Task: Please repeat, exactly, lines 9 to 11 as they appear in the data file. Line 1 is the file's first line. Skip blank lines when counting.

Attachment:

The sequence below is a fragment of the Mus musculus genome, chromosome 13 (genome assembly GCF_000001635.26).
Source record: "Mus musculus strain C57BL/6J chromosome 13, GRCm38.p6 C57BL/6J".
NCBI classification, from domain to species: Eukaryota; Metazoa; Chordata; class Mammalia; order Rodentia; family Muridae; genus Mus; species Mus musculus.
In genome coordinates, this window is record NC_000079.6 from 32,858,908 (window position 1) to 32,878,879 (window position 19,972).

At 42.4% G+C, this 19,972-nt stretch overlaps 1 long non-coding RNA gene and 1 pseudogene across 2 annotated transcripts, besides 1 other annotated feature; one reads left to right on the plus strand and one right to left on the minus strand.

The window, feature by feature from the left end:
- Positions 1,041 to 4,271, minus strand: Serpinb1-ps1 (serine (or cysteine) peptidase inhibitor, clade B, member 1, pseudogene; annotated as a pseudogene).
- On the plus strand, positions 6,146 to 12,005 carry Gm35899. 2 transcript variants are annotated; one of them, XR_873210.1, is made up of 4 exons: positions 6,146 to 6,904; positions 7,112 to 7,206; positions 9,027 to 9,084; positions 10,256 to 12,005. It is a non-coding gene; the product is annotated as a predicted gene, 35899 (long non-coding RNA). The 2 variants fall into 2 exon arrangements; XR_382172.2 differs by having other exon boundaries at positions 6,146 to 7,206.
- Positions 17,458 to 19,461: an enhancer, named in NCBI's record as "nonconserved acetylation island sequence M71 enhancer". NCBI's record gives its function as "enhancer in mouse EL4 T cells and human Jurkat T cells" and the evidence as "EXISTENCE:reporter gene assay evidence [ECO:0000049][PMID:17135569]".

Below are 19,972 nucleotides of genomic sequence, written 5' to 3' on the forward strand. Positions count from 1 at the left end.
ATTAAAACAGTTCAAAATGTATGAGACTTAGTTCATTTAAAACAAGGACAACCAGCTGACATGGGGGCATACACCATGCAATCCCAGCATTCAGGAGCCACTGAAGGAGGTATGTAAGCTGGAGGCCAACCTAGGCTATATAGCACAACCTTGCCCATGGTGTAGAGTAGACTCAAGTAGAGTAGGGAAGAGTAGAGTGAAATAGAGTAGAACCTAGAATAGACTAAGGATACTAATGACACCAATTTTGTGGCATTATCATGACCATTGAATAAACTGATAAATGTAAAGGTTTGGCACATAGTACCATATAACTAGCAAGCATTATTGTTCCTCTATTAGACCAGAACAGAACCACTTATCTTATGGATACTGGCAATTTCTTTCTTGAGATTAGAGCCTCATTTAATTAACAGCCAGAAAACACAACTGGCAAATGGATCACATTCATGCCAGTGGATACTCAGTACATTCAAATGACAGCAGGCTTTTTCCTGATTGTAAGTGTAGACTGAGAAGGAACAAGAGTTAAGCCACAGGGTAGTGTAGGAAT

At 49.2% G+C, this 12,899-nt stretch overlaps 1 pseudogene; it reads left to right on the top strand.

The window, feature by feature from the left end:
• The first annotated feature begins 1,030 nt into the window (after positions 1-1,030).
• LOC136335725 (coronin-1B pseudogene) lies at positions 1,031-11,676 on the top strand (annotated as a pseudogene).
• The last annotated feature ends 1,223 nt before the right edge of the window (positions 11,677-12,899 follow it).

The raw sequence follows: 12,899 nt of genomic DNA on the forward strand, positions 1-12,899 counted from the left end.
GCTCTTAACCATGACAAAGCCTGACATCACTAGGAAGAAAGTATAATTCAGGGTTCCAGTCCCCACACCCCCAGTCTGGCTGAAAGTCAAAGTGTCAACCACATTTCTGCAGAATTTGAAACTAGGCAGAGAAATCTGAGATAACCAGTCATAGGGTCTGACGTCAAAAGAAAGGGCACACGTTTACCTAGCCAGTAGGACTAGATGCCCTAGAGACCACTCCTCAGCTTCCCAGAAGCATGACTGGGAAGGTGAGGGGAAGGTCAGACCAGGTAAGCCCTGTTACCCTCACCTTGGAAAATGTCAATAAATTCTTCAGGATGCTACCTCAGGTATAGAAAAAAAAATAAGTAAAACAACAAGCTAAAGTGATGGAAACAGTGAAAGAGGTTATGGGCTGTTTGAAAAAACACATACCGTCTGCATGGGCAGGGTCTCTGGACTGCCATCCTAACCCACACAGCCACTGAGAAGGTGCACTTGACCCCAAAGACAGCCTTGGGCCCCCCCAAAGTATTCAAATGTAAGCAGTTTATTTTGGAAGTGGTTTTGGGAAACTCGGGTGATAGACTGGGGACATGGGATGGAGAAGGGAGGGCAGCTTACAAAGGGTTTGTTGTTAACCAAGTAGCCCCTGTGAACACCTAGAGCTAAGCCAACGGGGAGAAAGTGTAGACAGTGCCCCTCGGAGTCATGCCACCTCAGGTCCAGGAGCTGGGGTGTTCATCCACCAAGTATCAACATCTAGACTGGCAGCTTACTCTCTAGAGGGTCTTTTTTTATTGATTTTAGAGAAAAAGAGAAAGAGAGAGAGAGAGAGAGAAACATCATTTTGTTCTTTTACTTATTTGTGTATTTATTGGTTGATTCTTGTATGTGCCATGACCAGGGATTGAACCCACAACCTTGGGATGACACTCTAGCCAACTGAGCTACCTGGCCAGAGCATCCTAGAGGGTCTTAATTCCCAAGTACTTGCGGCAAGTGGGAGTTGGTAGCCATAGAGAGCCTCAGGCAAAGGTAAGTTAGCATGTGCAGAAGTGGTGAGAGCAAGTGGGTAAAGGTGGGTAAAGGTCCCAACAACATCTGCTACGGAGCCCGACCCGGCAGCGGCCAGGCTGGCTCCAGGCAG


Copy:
- Positions 17,458 to 19,461: an enhancer, named in NCBI's record as "nonconserved acetylation island sequence M71 enhancer". NCBI's record gives its function as "enhancer in mouse EL4 T cells and human Jurkat T cells" and the evidence as "EXISTENCE:reporter gene assay evidence [ECO:0000049][PMID:17135569]".

Below are 19,972 nucleotides of genomic sequence, written 5' to 3' on the forward strand. Positions count from 1 at the left end.
ATTAAAACAGTTCAAAATGTATGAGACTTAGTTCATTTAAAACAAGGACAACCAGCTGACATGGGGGCATACACCATGCAATCCCAGCATTCAGGAGCCACTGAAGGAGGTATGTAAGCTGGAGGCCAACCTAGGCTATATAGCACAACCTTGCCCATGGTGTAGAGTAGACTCAAGTAGAGTAGGGAAGAGTAGAGTGAAATAGAGTAGAACCTAGAATAGACTAAGGATACTAATGACACCAATTTTGTGGCATTATCATGACCATTGAATAAACTGATAAATGTAAAGGTTTGGCACATAGTACCATATAACTAGCAAGCATTATTGTTCCTCTATTAGACCAGAACAGAACCACTTATCTTATGGATACTGGCAATTTCTTTCTTGAGATTAGAGCCTCATTTAATTAACAGCCAGAAAACACAACTGGCAAATGGATCACATTCATGCCAGTGGATACTCAGTACATTCAAATGACAGCAGGCTTTTTCCTGATTGTAAGTGTAGACTGAGAAGGAACAAGAGTTAAGCCACAGGGTAGTGTAGGAAT